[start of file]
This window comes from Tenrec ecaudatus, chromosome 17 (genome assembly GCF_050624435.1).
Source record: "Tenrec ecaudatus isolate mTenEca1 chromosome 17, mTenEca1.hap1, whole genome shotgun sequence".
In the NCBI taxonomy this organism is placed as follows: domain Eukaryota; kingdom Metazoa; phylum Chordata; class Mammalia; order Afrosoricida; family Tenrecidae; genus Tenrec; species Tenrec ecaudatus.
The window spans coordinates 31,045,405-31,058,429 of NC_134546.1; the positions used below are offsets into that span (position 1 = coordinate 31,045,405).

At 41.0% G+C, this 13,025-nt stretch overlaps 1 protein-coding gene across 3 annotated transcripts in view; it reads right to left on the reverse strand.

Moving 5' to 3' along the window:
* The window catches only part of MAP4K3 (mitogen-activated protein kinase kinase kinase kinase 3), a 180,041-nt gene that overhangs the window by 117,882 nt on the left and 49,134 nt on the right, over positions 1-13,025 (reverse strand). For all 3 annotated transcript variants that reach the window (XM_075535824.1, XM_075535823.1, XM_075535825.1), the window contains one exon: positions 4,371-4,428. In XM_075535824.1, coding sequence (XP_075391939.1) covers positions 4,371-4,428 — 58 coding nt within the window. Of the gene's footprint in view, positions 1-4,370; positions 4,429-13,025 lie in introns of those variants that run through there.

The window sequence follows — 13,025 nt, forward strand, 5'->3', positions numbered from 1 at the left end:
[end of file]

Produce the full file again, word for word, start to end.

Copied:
This window comes from Tenrec ecaudatus, chromosome 17 (genome assembly GCF_050624435.1).
Source record: "Tenrec ecaudatus isolate mTenEca1 chromosome 17, mTenEca1.hap1, whole genome shotgun sequence".
In the NCBI taxonomy this organism is placed as follows: domain Eukaryota; kingdom Metazoa; phylum Chordata; class Mammalia; order Afrosoricida; family Tenrecidae; genus Tenrec; species Tenrec ecaudatus.
The window spans coordinates 31,045,405-31,058,429 of NC_134546.1; the positions used below are offsets into that span (position 1 = coordinate 31,045,405).

At 41.0% G+C, this 13,025-nt stretch overlaps 1 protein-coding gene across 3 annotated transcripts in view; it reads right to left on the reverse strand.

Moving 5' to 3' along the window:
* The window catches only part of MAP4K3 (mitogen-activated protein kinase kinase kinase kinase 3), a 180,041-nt gene that overhangs the window by 117,882 nt on the left and 49,134 nt on the right, over positions 1-13,025 (reverse strand). For all 3 annotated transcript variants that reach the window (XM_075535824.1, XM_075535823.1, XM_075535825.1), the window contains one exon: positions 4,371-4,428. In XM_075535824.1, coding sequence (XP_075391939.1) covers positions 4,371-4,428 — 58 coding nt within the window. Of the gene's footprint in view, positions 1-4,370; positions 4,429-13,025 lie in introns of those variants that run through there.

The window sequence follows — 13,025 nt, forward strand, 5'->3', positions numbered from 1 at the left end: